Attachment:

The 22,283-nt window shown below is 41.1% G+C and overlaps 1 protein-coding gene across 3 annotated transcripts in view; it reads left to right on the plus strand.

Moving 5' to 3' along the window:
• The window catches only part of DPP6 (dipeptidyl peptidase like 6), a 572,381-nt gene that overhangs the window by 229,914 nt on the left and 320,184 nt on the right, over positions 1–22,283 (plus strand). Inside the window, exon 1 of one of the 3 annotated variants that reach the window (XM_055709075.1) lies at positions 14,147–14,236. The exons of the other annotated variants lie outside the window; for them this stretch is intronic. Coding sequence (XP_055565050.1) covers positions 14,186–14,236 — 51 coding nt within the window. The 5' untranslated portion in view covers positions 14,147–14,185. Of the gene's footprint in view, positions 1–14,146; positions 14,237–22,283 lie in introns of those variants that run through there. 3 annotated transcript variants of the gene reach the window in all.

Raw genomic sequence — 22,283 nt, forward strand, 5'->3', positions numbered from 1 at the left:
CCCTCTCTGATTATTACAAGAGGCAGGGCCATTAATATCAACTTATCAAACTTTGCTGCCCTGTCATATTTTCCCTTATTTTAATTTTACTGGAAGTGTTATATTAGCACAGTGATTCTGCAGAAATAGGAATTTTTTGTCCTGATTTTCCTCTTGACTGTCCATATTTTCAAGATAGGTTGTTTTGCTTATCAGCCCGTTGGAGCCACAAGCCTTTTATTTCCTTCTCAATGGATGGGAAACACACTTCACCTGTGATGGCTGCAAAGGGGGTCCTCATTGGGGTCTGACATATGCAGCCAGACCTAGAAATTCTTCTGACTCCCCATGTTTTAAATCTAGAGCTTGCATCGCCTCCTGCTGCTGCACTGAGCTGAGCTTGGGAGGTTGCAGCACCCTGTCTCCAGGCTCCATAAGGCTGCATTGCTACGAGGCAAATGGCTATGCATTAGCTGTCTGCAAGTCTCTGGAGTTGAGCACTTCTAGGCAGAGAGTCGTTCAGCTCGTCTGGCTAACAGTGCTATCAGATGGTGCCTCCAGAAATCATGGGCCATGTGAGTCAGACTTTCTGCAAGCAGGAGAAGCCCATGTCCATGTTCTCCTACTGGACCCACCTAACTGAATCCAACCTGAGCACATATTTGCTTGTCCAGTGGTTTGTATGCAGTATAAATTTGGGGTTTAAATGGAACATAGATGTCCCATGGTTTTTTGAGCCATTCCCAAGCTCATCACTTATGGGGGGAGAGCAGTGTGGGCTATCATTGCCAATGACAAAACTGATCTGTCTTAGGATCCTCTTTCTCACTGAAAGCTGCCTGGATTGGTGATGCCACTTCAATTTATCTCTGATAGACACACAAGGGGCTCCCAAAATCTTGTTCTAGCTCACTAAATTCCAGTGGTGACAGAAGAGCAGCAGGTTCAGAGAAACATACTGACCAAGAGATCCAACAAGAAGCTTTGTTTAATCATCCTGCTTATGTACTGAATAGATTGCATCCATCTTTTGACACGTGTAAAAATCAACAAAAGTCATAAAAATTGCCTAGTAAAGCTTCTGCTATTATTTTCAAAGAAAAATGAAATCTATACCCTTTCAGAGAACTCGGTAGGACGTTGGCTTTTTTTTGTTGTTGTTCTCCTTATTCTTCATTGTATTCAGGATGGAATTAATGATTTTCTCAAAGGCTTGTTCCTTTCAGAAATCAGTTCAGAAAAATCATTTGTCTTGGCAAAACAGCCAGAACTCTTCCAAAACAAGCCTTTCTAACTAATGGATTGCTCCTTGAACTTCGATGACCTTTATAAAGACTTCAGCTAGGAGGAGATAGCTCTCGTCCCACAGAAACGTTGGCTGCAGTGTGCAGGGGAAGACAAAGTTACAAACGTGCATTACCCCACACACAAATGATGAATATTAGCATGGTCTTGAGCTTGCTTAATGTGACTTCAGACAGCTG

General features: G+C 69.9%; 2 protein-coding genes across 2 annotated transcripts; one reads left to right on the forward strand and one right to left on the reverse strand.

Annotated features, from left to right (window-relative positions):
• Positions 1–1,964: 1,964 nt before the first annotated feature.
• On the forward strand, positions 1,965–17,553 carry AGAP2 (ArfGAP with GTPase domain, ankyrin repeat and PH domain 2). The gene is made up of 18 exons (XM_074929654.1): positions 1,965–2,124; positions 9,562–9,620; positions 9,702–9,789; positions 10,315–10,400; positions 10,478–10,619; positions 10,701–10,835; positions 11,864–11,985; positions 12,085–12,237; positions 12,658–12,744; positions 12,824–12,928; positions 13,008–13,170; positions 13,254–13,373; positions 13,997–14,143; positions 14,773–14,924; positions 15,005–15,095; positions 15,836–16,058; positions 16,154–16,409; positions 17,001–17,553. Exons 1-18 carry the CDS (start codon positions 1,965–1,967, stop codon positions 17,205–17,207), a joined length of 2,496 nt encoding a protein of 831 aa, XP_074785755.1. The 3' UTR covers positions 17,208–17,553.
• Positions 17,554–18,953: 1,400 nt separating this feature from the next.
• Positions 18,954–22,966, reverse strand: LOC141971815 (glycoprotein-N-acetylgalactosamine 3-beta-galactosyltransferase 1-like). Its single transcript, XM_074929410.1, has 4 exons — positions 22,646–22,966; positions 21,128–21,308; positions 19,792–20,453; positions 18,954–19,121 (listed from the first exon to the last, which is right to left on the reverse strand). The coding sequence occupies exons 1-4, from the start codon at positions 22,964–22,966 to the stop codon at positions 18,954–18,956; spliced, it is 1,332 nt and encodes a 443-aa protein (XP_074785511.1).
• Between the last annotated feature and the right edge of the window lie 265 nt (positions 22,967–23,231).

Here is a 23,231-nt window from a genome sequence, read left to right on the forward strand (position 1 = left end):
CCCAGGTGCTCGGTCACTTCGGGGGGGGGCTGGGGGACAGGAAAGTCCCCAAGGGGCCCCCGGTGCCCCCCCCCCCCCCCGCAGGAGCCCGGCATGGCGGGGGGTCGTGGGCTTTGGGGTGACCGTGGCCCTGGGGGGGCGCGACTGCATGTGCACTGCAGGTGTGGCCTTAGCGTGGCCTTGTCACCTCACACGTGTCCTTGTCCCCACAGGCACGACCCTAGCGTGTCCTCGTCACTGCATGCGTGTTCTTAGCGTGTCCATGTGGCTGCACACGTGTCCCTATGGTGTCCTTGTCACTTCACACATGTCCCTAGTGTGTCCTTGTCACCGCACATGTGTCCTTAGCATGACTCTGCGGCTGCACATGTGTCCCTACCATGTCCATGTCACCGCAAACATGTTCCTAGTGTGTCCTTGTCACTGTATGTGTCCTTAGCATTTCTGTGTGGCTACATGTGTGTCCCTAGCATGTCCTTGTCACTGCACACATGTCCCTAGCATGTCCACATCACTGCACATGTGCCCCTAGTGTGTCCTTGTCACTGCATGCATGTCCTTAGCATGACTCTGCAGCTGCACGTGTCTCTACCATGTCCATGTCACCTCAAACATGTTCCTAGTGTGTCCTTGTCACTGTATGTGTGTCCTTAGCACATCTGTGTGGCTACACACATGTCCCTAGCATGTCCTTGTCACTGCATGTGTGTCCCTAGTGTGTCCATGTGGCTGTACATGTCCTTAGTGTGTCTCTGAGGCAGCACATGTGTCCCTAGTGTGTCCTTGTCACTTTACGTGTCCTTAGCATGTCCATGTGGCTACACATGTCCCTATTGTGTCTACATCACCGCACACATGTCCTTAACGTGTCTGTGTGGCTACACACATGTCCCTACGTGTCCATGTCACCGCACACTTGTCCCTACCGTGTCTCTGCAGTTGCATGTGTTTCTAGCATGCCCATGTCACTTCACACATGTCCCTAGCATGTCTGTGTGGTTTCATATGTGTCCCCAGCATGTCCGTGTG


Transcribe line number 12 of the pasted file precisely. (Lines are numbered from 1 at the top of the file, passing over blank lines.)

• Between the last annotated feature and the right edge of the window lie 265 nt (positions 22,967–23,231).